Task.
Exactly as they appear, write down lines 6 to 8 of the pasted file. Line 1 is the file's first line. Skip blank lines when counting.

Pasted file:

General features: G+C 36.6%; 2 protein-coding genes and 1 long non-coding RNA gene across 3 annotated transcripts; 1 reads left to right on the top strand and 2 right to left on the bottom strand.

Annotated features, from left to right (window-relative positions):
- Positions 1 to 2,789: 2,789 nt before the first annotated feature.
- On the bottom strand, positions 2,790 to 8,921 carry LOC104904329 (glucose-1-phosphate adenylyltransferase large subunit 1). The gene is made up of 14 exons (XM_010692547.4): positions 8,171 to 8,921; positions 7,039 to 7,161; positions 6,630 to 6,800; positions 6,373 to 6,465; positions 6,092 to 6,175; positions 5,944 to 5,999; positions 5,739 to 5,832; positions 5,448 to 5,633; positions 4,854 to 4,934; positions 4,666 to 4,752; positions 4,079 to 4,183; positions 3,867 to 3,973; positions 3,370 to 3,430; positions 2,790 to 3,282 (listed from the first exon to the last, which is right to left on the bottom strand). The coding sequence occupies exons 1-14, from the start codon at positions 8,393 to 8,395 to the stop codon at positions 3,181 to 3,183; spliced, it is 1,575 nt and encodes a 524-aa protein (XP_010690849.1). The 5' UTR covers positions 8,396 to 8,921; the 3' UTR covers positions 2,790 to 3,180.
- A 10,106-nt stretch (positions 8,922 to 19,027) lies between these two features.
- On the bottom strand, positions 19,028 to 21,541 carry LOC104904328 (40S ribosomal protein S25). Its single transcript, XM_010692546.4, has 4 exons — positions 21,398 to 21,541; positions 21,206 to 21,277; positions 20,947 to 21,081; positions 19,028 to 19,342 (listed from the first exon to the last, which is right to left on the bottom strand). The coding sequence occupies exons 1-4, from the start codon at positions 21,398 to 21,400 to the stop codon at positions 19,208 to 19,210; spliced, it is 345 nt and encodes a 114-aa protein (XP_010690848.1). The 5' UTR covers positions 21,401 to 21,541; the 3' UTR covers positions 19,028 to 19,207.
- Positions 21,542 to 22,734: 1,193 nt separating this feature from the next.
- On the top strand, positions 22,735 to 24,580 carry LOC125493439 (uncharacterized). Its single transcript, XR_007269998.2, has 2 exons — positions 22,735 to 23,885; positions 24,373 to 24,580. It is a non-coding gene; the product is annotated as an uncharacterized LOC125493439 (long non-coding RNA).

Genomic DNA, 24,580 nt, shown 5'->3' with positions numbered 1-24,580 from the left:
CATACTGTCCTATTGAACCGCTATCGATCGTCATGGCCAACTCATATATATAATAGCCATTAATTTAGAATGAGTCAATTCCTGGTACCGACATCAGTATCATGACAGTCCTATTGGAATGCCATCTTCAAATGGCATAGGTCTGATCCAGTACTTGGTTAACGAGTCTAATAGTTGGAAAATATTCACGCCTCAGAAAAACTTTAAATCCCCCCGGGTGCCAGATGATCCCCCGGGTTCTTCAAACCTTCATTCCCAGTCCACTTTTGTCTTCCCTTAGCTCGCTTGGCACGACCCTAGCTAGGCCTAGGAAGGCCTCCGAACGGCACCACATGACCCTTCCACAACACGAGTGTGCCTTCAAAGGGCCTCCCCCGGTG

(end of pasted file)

- On the bottom strand, positions 19,028 to 21,541 carry LOC104904328 (40S ribosomal protein S25). Its single transcript, XM_010692546.4, has 4 exons — positions 21,398 to 21,541; positions 21,206 to 21,277; positions 20,947 to 21,081; positions 19,028 to 19,342 (listed from the first exon to the last, which is right to left on the bottom strand). The coding sequence occupies exons 1-4, from the start codon at positions 21,398 to 21,400 to the stop codon at positions 19,208 to 19,210; spliced, it is 345 nt and encodes a 114-aa protein (XP_010690848.1). The 5' UTR covers positions 21,401 to 21,541; the 3' UTR covers positions 19,028 to 19,207.
- Positions 21,542 to 22,734: 1,193 nt separating this feature from the next.
- On the top strand, positions 22,735 to 24,580 carry LOC125493439 (uncharacterized). Its single transcript, XR_007269998.2, has 2 exons — positions 22,735 to 23,885; positions 24,373 to 24,580. It is a non-coding gene; the product is annotated as an uncharacterized LOC125493439 (long non-coding RNA).